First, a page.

On February 7, 1809, the State of Ohio authorized the creation of Huron County. Residents named the county after the Huron Indians. The county was originally a portion of the Connecticut Western Reserve and was also part of the Fire Lands. Huron County is located in the north-central portion of Ohio.
The original name of Berlin Township was Eldridge, from one of its earliest proprietors. He became unpopular, so much so that in 1832 the people petitioned the commissioners of Huron county to change the name, stating as a reason that they did not desire to perpetuate the name of an unworthy man. It seems the people were mistaken, for those intimately acquainted with Mr. Eldridge remember him as a pleasant gentleman. He purchased the eastern half of the township as a speculation, and the taxes, imposed unequally, rested so heavily on unimproved lands, improvements being exempted, that he was unable to pay his taxes, and was ruined by owning a half of one of the best townships on the Firelands. Rumors came from Connecticut that he had been guilty of forgery to redeem his credit, and possibly the innate hatred the settler felt toward the land speculator, was at the root of the popular sentiment. The petitioners suggested Lyme as a desirable name, but as there was already a town by the same name in the county, - it then being a part of Huron county,- the commissioners objected. It was at the time of the Milan-Berlin treaty. Noah Hill, who always was deeply interested in polities, suggested that, as the county had Milan, it should have Berlin, too, and thus the town was named.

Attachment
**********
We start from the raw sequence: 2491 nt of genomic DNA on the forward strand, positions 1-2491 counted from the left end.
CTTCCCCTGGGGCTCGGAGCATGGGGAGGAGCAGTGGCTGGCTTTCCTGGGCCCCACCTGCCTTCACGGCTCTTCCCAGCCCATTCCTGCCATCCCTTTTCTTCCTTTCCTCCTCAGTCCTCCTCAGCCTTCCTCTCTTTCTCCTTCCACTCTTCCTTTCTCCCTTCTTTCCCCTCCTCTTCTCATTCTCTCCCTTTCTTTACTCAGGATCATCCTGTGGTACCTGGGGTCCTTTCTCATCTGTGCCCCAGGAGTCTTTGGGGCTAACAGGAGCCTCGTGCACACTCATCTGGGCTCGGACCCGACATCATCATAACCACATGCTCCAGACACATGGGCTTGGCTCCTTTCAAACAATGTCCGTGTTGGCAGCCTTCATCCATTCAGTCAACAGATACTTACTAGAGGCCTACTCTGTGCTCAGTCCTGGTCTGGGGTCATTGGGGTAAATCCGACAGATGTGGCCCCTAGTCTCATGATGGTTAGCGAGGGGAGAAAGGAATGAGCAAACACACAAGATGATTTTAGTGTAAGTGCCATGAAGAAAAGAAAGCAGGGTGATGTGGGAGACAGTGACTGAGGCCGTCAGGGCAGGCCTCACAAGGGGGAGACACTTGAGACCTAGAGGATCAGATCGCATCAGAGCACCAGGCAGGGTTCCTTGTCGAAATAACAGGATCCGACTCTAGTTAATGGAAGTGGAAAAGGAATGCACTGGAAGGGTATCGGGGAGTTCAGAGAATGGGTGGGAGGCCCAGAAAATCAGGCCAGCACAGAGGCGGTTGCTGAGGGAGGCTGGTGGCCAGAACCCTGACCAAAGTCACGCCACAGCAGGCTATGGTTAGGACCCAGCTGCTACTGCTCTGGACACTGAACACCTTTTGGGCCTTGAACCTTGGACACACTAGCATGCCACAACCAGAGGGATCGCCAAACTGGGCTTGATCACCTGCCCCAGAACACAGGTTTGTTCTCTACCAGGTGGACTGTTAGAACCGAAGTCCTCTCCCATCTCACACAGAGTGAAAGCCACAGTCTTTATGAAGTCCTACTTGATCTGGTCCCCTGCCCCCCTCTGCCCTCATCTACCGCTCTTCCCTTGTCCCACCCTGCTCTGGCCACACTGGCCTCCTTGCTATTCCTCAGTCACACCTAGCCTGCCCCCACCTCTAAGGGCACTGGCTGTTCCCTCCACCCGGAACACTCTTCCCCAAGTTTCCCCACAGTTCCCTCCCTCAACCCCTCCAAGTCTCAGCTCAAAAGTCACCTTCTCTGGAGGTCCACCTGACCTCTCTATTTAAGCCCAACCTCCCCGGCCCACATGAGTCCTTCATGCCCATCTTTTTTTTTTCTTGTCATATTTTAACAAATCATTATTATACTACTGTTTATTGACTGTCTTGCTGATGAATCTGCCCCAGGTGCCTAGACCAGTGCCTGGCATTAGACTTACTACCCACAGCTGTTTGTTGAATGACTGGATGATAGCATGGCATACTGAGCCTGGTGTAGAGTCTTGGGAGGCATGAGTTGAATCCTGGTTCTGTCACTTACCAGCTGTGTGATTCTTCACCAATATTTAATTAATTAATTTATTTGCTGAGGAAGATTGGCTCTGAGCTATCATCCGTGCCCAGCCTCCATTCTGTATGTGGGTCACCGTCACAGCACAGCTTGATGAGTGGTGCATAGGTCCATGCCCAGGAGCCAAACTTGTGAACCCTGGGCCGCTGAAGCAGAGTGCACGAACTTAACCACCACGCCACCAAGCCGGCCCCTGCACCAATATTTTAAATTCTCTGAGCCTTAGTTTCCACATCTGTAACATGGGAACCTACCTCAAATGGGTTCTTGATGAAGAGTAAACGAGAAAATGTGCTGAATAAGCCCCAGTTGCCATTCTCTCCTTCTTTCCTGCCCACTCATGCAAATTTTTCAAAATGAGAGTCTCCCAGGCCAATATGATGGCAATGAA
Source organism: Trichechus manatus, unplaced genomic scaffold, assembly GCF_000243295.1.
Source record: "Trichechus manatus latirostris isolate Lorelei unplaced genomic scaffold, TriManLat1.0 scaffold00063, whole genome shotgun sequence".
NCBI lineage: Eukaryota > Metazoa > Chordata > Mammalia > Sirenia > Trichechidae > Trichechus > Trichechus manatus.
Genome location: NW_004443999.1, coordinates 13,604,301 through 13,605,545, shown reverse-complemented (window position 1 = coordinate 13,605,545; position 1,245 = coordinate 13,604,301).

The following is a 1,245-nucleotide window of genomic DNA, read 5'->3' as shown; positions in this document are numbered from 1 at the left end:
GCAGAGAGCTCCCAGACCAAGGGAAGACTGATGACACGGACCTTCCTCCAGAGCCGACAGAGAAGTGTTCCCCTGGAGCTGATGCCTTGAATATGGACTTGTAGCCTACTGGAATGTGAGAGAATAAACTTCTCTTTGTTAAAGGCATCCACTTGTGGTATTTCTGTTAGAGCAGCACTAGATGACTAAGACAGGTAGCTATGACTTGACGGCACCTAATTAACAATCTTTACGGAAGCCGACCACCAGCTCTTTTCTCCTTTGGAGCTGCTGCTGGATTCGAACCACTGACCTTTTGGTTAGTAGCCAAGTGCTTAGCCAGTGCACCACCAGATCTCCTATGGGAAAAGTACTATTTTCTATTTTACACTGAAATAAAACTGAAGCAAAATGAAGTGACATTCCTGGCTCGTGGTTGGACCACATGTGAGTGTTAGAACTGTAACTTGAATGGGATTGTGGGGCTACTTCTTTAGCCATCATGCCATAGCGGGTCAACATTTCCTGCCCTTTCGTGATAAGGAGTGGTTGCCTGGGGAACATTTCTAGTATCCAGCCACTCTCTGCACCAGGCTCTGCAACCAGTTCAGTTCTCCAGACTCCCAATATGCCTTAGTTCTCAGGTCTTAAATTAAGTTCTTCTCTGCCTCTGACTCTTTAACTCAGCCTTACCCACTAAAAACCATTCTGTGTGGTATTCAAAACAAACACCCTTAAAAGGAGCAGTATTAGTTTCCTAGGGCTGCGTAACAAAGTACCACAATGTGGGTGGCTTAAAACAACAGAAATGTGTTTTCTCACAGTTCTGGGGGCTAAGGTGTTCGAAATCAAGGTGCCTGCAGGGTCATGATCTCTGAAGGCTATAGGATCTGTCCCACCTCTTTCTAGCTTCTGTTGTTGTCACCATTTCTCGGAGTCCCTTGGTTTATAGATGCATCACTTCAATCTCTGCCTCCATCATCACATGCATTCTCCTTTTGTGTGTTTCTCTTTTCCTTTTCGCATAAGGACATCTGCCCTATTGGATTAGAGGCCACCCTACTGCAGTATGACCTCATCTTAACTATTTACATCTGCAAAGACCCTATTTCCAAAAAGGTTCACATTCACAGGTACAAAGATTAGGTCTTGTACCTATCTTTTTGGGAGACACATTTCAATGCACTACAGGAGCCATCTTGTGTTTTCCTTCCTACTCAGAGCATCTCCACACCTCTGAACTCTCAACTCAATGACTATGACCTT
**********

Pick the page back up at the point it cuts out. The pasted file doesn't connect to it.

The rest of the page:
On March 15, 1838, the Ohio government authorized the creation of Erie County. The county was originally parts of Huron and Sandusky Counties. Residents named the county after the Erie Indians. The county was originally a portion of the Connecticut Western Reserve and was part of the Fire Lands. Located on Lake Erie, the county and its residents played an important role in the Underground Railroad during the first part of the nineteenth century. Residents commonly ferried runaway slaves across Lake Erie to Canada. Sandusky and Huron were once busy ports, allowing Ohio farmers and businesses to ship their products all over the world.